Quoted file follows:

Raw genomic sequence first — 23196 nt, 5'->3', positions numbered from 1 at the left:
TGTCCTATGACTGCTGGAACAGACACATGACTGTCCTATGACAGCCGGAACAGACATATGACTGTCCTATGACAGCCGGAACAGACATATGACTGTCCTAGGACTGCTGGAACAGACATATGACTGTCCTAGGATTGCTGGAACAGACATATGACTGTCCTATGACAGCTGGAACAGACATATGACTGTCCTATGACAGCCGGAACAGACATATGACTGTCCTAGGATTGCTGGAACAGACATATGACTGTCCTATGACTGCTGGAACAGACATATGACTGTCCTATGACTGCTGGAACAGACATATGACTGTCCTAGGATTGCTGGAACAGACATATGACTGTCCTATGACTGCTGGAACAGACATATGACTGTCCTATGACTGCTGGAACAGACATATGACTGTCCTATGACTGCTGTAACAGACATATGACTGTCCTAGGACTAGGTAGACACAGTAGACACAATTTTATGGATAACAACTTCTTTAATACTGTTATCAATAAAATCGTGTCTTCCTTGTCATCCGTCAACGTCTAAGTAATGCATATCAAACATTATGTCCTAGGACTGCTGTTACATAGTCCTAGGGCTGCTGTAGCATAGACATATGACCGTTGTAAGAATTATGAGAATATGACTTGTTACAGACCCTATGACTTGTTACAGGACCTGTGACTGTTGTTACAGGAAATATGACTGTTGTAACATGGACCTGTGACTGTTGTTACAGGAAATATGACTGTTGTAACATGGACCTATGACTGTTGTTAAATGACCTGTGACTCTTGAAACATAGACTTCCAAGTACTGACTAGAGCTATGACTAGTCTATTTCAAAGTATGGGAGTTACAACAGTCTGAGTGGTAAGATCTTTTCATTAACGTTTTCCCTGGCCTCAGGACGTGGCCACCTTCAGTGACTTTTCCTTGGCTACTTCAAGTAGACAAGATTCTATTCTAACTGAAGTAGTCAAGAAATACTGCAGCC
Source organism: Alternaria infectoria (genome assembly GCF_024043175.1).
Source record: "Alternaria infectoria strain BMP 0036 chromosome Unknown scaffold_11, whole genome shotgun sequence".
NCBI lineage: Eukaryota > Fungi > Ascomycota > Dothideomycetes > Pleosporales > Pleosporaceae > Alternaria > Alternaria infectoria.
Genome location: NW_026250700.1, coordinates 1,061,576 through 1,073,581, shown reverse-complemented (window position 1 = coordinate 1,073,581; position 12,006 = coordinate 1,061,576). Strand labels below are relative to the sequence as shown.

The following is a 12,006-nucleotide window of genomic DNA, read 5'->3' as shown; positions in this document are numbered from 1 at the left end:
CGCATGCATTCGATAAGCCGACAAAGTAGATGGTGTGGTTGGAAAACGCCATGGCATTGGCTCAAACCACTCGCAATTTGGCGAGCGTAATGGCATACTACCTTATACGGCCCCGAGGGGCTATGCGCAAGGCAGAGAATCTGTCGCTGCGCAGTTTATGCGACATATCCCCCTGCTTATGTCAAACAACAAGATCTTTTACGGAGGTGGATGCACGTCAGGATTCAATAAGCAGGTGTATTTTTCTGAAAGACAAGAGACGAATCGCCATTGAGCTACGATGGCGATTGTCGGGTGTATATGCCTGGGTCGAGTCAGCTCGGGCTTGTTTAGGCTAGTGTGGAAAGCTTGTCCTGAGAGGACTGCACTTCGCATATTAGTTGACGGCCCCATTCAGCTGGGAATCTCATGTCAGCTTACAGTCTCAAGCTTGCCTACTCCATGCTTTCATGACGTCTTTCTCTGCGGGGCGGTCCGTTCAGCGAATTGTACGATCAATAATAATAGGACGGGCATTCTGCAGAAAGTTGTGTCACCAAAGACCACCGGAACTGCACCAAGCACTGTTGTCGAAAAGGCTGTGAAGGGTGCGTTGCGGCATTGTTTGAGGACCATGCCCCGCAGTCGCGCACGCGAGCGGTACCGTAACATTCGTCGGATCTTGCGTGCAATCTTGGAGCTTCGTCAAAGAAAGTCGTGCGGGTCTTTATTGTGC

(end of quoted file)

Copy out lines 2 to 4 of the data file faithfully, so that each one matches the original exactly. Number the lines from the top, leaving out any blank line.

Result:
TGTCCTATGACTGCTGGAACAGACACATGACTGTCCTATGACAGCCGGAACAGACATATGACTGTCCTATGACAGCCGGAACAGACATATGACTGTCCTAGGACTGCTGGAACAGACATATGACTGTCCTAGGATTGCTGGAACAGACATATGACTGTCCTATGACAGCTGGAACAGACATATGACTGTCCTATGACAGCCGGAACAGACATATGACTGTCCTAGGATTGCTGGAACAGACATATGACTGTCCTATGACTGCTGGAACAGACATATGACTGTCCTATGACTGCTGGAACAGACATATGACTGTCCTAGGATTGCTGGAACAGACATATGACTGTCCTATGACTGCTGGAACAGACATATGACTGTCCTATGACTGCTGGAACAGACATATGACTGTCCTATGACTGCTGTAACAGACATATGACTGTCCTAGGACTAGGTAGACACAGTAGACACAATTTTATGGATAACAACTTCTTTAATACTGTTATCAATAAAATCGTGTCTTCCTTGTCATCCGTCAACGTCTAAGTAATGCATATCAAACATTATGTCCTAGGACTGCTGTTACATAGTCCTAGGGCTGCTGTAGCATAGACATATGACCGTTGTAAGAATTATGAGAATATGACTTGTTACAGACCCTATGACTTGTTACAGGACCTGTGACTGTTGTTACAGGAAATATGACTGTTGTAACATGGACCTGTGACTGTTGTTACAGGAAATATGACTGTTGTAACATGGACCTATGACTGTTGTTAAATGACCTGTGACTCTTGAAACATAGACTTCCAAGTACTGACTAGAGCTATGACTAGTCTATTTCAAAGTATGGGAGTTACAACAGTCTGAGTGGTAAGATCTTTTCATTAACGTTTTCCCTGGCCTCAGGACGTGGCCACCTTCAGTGACTTTTCCTTGGCTACTTCAAGTAGACAAGATTCTATTCTAACTGAAGTAGTCAAGAAATACTGCAGCC
Source organism: Alternaria infectoria (genome assembly GCF_024043175.1).
Source record: "Alternaria infectoria strain BMP 0036 chromosome Unknown scaffold_11, whole genome shotgun sequence".